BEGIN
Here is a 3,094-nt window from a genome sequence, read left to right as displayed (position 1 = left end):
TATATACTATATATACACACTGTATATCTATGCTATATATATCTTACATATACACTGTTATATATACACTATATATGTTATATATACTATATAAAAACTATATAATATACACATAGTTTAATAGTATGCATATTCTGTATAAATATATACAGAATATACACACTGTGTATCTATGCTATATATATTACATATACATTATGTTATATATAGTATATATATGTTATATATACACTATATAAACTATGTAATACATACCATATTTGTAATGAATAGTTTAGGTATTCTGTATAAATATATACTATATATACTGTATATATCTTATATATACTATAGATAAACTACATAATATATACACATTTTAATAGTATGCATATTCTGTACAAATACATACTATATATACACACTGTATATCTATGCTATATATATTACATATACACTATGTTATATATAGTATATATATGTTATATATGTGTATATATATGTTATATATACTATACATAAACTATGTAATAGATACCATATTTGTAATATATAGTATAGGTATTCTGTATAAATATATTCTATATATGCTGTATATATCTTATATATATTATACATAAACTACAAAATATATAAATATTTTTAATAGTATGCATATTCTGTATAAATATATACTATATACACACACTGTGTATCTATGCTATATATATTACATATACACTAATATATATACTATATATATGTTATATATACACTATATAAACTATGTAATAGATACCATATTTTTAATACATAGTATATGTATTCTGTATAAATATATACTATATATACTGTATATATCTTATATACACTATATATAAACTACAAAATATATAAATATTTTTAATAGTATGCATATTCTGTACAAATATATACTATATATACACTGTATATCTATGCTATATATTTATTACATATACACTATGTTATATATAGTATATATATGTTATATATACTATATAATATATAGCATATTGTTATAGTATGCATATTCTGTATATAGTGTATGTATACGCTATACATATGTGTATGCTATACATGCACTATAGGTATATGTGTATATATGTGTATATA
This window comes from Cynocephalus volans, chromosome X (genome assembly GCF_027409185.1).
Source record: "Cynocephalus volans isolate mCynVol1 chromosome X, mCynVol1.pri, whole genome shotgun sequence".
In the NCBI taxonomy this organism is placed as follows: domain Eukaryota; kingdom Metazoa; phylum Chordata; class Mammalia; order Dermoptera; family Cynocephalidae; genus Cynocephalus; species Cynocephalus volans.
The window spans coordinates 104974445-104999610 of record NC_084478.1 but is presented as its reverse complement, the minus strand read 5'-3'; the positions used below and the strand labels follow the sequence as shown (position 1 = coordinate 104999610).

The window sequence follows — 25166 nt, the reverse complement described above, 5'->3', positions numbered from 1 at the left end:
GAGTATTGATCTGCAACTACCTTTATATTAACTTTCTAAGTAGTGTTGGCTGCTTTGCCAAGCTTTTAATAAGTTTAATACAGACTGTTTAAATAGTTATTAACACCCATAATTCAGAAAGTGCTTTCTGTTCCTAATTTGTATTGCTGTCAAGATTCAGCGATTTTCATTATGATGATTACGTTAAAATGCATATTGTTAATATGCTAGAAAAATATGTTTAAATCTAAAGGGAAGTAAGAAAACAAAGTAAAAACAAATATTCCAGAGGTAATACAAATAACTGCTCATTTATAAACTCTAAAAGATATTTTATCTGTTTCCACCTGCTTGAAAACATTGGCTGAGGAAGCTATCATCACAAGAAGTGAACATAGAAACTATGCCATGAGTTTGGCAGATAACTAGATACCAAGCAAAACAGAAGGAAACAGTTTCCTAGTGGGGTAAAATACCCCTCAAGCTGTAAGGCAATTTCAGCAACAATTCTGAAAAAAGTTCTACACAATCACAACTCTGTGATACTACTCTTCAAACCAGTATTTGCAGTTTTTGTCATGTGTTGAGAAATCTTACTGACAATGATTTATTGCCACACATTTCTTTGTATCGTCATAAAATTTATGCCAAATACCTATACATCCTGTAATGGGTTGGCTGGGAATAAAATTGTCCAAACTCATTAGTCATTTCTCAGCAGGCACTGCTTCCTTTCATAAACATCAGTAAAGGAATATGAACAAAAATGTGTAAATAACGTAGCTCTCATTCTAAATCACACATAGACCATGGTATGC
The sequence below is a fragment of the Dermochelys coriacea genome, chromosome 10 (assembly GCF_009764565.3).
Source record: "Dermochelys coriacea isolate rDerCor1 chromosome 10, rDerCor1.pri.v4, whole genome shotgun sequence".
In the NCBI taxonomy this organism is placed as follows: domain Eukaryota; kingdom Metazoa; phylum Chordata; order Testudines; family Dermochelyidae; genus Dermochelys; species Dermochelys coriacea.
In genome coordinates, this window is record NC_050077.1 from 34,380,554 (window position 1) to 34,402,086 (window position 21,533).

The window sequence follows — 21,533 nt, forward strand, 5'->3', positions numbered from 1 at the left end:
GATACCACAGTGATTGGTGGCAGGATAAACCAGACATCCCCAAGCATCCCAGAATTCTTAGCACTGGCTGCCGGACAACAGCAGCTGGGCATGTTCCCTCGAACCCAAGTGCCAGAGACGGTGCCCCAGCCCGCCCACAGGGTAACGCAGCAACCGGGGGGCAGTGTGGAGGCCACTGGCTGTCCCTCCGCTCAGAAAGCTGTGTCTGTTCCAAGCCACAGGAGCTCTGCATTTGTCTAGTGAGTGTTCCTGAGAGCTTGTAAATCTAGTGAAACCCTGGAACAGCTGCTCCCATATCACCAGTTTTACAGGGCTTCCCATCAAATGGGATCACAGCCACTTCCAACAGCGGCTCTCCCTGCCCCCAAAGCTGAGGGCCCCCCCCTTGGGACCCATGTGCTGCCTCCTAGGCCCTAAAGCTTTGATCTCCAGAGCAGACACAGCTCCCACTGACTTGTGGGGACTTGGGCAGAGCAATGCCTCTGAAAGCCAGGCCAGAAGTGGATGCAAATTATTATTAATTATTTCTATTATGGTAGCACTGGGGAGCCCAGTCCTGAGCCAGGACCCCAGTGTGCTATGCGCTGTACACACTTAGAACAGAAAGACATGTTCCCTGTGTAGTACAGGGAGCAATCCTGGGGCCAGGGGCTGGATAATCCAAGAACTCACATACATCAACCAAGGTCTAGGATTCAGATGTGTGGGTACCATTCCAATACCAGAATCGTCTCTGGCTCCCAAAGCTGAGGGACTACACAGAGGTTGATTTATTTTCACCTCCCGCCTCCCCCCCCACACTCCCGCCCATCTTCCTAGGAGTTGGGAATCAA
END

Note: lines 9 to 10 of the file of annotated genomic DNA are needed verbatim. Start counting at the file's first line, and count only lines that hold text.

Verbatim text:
The sequence below is a fragment of the Dermochelys coriacea genome, chromosome 10 (assembly GCF_009764565.3).
Source record: "Dermochelys coriacea isolate rDerCor1 chromosome 10, rDerCor1.pri.v4, whole genome shotgun sequence".